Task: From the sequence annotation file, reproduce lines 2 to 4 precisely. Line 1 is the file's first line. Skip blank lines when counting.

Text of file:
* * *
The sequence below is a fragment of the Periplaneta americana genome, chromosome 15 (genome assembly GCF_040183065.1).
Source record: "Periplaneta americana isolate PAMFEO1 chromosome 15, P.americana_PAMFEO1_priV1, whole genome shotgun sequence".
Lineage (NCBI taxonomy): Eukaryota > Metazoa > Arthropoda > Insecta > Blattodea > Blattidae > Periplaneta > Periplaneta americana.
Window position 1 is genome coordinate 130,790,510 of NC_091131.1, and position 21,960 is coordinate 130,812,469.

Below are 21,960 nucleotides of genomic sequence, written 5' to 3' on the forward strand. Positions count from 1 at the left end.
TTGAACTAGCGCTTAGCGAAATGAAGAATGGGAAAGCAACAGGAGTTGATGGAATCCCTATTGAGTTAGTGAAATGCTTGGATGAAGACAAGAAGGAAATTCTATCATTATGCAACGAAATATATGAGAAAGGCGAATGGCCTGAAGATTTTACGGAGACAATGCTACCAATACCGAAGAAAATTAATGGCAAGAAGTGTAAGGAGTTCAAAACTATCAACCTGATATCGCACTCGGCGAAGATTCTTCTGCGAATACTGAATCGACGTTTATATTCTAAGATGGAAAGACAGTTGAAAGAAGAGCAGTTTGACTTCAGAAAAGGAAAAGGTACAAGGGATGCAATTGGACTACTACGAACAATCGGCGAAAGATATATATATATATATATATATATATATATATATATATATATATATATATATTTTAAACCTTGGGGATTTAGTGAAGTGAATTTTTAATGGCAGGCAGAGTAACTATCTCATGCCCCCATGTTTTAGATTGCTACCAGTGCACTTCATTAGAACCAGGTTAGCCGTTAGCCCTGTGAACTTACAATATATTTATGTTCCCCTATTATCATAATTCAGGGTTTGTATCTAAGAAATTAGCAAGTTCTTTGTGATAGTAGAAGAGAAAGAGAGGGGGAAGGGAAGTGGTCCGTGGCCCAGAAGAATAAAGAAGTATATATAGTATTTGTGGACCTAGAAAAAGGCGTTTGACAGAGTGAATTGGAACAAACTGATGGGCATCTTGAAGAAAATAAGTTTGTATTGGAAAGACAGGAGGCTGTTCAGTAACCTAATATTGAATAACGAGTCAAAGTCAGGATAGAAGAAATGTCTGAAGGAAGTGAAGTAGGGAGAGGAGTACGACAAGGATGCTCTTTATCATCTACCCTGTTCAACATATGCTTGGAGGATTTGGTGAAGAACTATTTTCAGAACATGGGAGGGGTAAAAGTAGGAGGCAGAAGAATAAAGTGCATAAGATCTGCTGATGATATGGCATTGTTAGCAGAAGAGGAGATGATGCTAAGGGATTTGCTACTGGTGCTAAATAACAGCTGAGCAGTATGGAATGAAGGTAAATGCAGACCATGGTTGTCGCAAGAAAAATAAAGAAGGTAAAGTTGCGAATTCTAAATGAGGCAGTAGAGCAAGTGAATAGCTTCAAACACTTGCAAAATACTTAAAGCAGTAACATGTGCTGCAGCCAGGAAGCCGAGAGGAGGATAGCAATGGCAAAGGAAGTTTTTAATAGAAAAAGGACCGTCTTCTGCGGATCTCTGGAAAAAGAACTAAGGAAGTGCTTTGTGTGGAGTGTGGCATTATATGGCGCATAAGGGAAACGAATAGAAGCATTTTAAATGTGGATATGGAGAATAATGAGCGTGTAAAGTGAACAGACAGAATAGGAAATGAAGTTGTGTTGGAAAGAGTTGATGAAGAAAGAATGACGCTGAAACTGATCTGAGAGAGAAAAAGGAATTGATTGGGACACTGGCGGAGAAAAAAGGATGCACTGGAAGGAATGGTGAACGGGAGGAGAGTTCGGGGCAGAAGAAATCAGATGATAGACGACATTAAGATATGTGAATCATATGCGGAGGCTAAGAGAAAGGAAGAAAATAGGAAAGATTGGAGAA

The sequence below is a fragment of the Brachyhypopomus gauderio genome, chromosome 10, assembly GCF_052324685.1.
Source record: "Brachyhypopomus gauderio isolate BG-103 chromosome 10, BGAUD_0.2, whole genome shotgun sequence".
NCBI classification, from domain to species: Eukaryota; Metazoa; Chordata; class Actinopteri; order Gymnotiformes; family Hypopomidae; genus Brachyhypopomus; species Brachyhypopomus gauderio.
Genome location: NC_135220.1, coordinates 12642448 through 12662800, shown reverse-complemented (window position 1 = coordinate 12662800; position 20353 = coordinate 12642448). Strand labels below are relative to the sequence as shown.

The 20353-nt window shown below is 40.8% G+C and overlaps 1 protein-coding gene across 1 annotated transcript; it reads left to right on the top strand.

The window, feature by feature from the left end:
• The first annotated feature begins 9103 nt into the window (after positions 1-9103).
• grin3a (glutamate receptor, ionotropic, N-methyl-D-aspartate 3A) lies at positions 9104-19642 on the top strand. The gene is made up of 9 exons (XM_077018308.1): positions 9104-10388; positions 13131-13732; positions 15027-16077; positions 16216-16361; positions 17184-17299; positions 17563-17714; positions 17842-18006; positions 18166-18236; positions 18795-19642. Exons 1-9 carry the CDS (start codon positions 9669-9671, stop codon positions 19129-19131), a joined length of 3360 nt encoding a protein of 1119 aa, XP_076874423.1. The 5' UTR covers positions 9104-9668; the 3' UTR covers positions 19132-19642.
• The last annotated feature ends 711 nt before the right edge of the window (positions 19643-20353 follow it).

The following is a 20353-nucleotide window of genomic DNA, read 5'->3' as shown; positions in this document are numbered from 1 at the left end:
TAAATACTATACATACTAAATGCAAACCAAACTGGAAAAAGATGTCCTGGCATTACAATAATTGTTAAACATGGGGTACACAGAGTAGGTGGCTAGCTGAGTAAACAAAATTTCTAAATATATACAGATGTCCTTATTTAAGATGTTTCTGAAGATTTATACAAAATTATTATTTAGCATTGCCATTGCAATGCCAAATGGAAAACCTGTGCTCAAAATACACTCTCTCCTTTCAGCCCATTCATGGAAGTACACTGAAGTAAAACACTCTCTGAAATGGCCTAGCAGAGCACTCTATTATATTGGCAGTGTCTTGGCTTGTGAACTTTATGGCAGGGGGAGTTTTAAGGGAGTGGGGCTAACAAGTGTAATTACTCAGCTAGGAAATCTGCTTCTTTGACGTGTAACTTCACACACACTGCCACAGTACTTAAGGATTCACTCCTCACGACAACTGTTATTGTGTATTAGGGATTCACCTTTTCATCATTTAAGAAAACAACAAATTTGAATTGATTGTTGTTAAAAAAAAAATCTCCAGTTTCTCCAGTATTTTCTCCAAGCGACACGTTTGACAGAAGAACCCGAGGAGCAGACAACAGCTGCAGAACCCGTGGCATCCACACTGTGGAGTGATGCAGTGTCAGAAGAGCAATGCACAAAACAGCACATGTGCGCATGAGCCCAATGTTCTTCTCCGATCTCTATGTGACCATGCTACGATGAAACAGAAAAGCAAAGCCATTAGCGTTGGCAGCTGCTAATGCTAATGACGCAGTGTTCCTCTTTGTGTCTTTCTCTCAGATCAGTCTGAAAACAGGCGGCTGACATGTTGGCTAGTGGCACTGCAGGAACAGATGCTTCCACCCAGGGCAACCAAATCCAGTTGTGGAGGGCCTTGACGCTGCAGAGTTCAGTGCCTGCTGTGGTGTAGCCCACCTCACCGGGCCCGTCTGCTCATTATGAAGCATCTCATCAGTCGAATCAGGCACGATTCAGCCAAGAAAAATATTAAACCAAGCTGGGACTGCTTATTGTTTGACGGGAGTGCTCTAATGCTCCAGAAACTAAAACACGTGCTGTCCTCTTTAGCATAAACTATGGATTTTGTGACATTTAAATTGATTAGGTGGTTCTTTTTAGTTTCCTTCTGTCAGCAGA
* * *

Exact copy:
Source record: "Periplaneta americana isolate PAMFEO1 chromosome 15, P.americana_PAMFEO1_priV1, whole genome shotgun sequence".
Lineage (NCBI taxonomy): Eukaryota > Metazoa > Arthropoda > Insecta > Blattodea > Blattidae > Periplaneta > Periplaneta americana.
Window position 1 is genome coordinate 130,790,510 of NC_091131.1, and position 21,960 is coordinate 130,812,469.